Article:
Huh, I didn't get my bread started in time so I'm waiting until tomorrow. I don't want to be finishing up when Rich gets home and make him do the unloading by himself while I wait for the bread to be done. So I'm here instead!
Thanks for "Love Acres" farm report, Lannie
. Is that a take off on "Green Acres"?
No, actually, Rich started calling our place Love Achers (get it?) when we had our little place back in Oregon. It's because we end up with the cast-offs, the injured, the sick, you name it, and we never turn anyone away. Everyone is loved here. Anyway, he made a big sign that hung on our old barn that said "Love Acres" (so he wouldn't have to keep explaining it...) and we brought it with us when we moved. It's still Love Acres here, as you might have already gathered. All the cats and orphan calves and stray dogs (haven't had one of those recently), etc. We love everybody.
We learn stuff from your daily reports everyday about animals and farming.
I suspect, even our veteran farmer Ken
, might pickup a few tidbits, as well. Could be wrong, but I don't think Doc
has been making homemade cheese and butter recently?
See, but he's a crop farmer and I'm a hobby farmer. I do lots of little different things, and he does a few big things. If he had a milk cow, I'm sure he COULD make cheese and butter, though, because it's not hard, but you do need a cow. We get so much more than milk from the cows, though. We have calves to sell every year (usually) for hay money, we have more cow manure than any person has a right to (HA!) which we compost and make into the most beautiful garden soil you've ever seen. The cows can keep our chickens fed, too, if need be. In the winter, I often keep a bucket of clabber going for the chickens because it has everything they need, nutrition-wise, and they could live on nothing but that if they had to. And cows are just as smart as dogs, and just as trainable. You might not believe that (I didn't, at first), but it's 100% true. There are days that I must admit, I am not smarter than my cows.
And I probably shouldn't say this out loud, but when we need some melt-in-your-mouth-tender, grass-fed beef, it's walking around right out there. ===>
Lannie, you are an amazing person! I can tell. I want to come visit you. Everything you are doing, I love.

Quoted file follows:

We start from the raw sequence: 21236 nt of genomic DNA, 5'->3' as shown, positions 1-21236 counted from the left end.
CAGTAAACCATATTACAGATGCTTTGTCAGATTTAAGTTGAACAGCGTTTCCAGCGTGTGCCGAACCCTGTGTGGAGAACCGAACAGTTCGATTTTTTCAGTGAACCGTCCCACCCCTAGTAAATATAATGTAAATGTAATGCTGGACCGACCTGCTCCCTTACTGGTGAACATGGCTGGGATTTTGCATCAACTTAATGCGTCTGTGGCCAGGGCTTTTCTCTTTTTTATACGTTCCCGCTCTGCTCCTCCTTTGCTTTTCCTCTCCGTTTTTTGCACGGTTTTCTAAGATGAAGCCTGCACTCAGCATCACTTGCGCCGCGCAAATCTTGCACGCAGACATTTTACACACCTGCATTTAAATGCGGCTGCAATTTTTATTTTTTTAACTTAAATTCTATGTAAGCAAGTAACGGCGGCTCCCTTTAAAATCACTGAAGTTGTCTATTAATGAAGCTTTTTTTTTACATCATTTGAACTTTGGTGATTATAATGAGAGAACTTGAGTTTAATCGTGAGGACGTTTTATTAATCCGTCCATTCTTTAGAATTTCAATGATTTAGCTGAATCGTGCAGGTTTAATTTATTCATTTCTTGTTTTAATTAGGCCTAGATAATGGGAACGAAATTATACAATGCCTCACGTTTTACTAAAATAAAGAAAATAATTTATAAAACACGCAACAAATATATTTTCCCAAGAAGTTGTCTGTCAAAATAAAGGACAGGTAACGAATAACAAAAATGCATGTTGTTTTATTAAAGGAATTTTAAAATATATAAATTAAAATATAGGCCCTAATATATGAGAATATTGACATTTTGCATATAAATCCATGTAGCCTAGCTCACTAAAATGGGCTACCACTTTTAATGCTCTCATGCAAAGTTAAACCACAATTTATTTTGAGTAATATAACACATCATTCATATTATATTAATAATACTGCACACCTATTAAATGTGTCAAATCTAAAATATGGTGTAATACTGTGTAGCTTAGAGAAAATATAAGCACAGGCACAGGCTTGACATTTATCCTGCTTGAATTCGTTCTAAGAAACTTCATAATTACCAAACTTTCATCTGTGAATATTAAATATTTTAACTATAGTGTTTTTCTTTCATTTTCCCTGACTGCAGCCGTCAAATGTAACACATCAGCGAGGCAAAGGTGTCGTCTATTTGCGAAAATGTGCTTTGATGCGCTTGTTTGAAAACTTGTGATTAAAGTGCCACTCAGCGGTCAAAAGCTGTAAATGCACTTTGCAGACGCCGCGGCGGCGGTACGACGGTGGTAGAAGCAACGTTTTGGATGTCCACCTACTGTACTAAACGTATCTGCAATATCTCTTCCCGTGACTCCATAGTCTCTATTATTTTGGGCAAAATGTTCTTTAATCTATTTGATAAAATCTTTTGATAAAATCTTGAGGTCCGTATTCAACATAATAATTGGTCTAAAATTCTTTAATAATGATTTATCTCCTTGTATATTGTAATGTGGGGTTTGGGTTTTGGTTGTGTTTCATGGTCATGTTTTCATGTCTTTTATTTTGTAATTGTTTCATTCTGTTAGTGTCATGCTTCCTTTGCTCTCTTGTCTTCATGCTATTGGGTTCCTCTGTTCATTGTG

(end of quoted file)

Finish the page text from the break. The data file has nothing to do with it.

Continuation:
LOL! You might not love the dirty parts! But I bet you'd love going out in the morning and coming back in the house with a couple gallons of fresh milk and half a dozen eggs.
And watching a new calf being born, and the amazing tenderness that big cow has for her tiny baby. I'm still awed by that every time, even after all these years and all the calves that have been born here. Oh, and even though I'm starting to think of chickens as an "invasive species," (LOL!), there are not very many more adorable sights than a new mama hen with a passle of tiny fuzzballs that she just hatched, unless it's pile of fuzzy kittens (all those round blue eyes!) that one of the barn cats just had.
And all that is what make the dirty parts worth doing.
But you are more than welcome to visit any time, and if you do, I'll send you home with a dozen free chickens! (ROFL! Now she'll never come!)
Question about cow not letting down milk--I know in people that the extra pressure of excess milk production once baby in weaned makes the mom start to dry off--baby is no longer nursing so body gets the hint to stop producing. Your milking acts the same as a baby in terms of keeping milk production up, I imagine, but if a cow is purposely holding out on you, will she start to produce less?
Oh, yes, the law of supply and demand is universal. Usually, the cow will let down before anything is lost, however, Miss Bandit sometimes went down a noticeable amount after her two-week hiatus. Dairy cows will tend to keep milking, no matter what, and beef cows are more likely to dry up when you take their calf away, whether you milk them or not. One of my cows is 3/4 Angus and she'll only go a month, MAYBE, after her calf is weaned, then that's it, she's done. Cricket is 3/4 Jersey and she'll go for a very long time. She raised two calves this time, her own (6 months) and then Oliver (9 months), and she still has a good amount of milk. Which I still did not get this morning, by the way. Bad Cricket! She's pregnant now, and as she gets closer to her due date, hormones will dictate she reduce her milk supply to prepare for the new baby. I always dry them off at least 60 days before they're due so they can be in tip-top condition and have good colostrum when the baby comes.
When it's time to dry them off, I just stop milking. They're full for a few days, and sometimes so full they stream milk down their legs, but if I milk then, it just sets everything back to square one, so I have to just let them be. After a week, they're not quite so full, and usually after a month, there's no more milk in there.
Yikes, I waxed verbose, didn't I? Well, you asked! LOL!